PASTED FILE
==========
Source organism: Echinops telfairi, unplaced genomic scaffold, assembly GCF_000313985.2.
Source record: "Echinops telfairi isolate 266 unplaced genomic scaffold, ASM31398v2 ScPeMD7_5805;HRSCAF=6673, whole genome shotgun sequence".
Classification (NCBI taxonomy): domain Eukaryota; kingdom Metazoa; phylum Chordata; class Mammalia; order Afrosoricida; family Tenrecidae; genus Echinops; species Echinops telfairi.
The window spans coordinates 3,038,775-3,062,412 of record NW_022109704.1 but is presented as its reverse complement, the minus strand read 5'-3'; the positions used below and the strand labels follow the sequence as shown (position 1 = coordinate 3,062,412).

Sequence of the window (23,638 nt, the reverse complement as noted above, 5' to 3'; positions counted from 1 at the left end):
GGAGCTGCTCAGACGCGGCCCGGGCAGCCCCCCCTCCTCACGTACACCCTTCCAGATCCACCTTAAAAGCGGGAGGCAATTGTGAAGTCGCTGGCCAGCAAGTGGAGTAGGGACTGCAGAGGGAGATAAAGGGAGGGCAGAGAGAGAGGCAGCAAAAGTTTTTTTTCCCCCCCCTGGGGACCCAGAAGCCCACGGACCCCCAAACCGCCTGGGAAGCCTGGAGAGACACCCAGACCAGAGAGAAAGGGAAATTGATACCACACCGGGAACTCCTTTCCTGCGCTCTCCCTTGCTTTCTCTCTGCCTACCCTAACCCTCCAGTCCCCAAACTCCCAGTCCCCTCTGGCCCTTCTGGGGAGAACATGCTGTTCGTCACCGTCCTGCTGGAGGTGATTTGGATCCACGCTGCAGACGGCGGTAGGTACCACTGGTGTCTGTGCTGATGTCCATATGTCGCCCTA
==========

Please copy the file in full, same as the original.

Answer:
Source organism: Echinops telfairi, unplaced genomic scaffold, assembly GCF_000313985.2.
Source record: "Echinops telfairi isolate 266 unplaced genomic scaffold, ASM31398v2 ScPeMD7_5805;HRSCAF=6673, whole genome shotgun sequence".
Classification (NCBI taxonomy): domain Eukaryota; kingdom Metazoa; phylum Chordata; class Mammalia; order Afrosoricida; family Tenrecidae; genus Echinops; species Echinops telfairi.
The window spans coordinates 3,038,775-3,062,412 of record NW_022109704.1 but is presented as its reverse complement, the minus strand read 5'-3'; the positions used below and the strand labels follow the sequence as shown (position 1 = coordinate 3,062,412).

Sequence of the window (23,638 nt, the reverse complement as noted above, 5' to 3'; positions counted from 1 at the left end):
GGAGCTGCTCAGACGCGGCCCGGGCAGCCCCCCCTCCTCACGTACACCCTTCCAGATCCACCTTAAAAGCGGGAGGCAATTGTGAAGTCGCTGGCCAGCAAGTGGAGTAGGGACTGCAGAGGGAGATAAAGGGAGGGCAGAGAGAGAGGCAGCAAAAGTTTTTTTTCCCCCCCCTGGGGACCCAGAAGCCCACGGACCCCCAAACCGCCTGGGAAGCCTGGAGAGACACCCAGACCAGAGAGAAAGGGAAATTGATACCACACCGGGAACTCCTTTCCTGCGCTCTCCCTTGCTTTCTCTCTGCCTACCCTAACCCTCCAGTCCCCAAACTCCCAGTCCCCTCTGGCCCTTCTGGGGAGAACATGCTGTTCGTCACCGTCCTGCTGGAGGTGATTTGGATCCACGCTGCAGACGGCGGTAGGTACCACTGGTGTCTGTGCTGATGTCCATATGTCGCCCTA